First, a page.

The rules of every game have to answer two questions: What am I trying to do? and How do I go about achieving my goal? For games involving the movement of pieces, be they cardboard representations of people and arms on a hex map or abstract plastic extrusions facing off across a field of squares, we need rules to tell us how to move.
Wargames often solve the question of “How do I move?” with the Movement Point, an allocation of potential effort possessed by each of the game’s pieces during a specific time continuum. A game’s definition of the Movement Point, of how I can and cannot exploit my potential, sets the stage for the rest of the game’s rules. The game designer’s most basic decisions about where I can move and when I can move inform the higher order questions of why I would move there and when I should move there.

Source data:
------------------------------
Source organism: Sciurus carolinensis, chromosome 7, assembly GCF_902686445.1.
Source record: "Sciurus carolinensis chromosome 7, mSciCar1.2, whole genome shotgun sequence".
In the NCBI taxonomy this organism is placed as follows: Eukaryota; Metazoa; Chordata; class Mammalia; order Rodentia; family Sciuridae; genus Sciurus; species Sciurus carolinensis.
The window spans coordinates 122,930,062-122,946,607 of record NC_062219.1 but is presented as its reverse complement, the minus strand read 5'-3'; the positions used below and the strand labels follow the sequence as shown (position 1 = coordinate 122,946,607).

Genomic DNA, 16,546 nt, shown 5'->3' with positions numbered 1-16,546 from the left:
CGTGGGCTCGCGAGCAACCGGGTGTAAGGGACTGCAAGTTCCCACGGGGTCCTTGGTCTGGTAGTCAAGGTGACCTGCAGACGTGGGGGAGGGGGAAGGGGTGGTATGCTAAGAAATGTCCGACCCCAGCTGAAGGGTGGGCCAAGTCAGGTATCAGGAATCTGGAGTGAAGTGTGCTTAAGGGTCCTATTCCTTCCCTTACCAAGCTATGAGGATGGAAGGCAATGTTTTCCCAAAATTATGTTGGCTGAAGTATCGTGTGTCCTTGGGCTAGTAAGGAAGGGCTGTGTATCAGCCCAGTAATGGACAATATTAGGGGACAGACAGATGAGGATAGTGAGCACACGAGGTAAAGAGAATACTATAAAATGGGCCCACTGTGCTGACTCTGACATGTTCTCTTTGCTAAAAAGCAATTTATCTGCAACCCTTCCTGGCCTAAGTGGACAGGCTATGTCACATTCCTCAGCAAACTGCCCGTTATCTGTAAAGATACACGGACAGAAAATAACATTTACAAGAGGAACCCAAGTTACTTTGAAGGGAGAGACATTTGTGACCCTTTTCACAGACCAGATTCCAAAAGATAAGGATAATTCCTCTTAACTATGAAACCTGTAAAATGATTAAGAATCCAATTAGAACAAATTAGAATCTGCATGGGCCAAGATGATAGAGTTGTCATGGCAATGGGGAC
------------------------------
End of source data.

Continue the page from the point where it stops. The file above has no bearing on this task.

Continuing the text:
Put more directly, knowing what we can do with a Movement Point lets us know how to play the game. Strategy is often written into the rules of any game, if we know where to look for it.
(Movement Point favicon and navigation arrows from Silk Icon Set 1.3, courtesy Mark James.)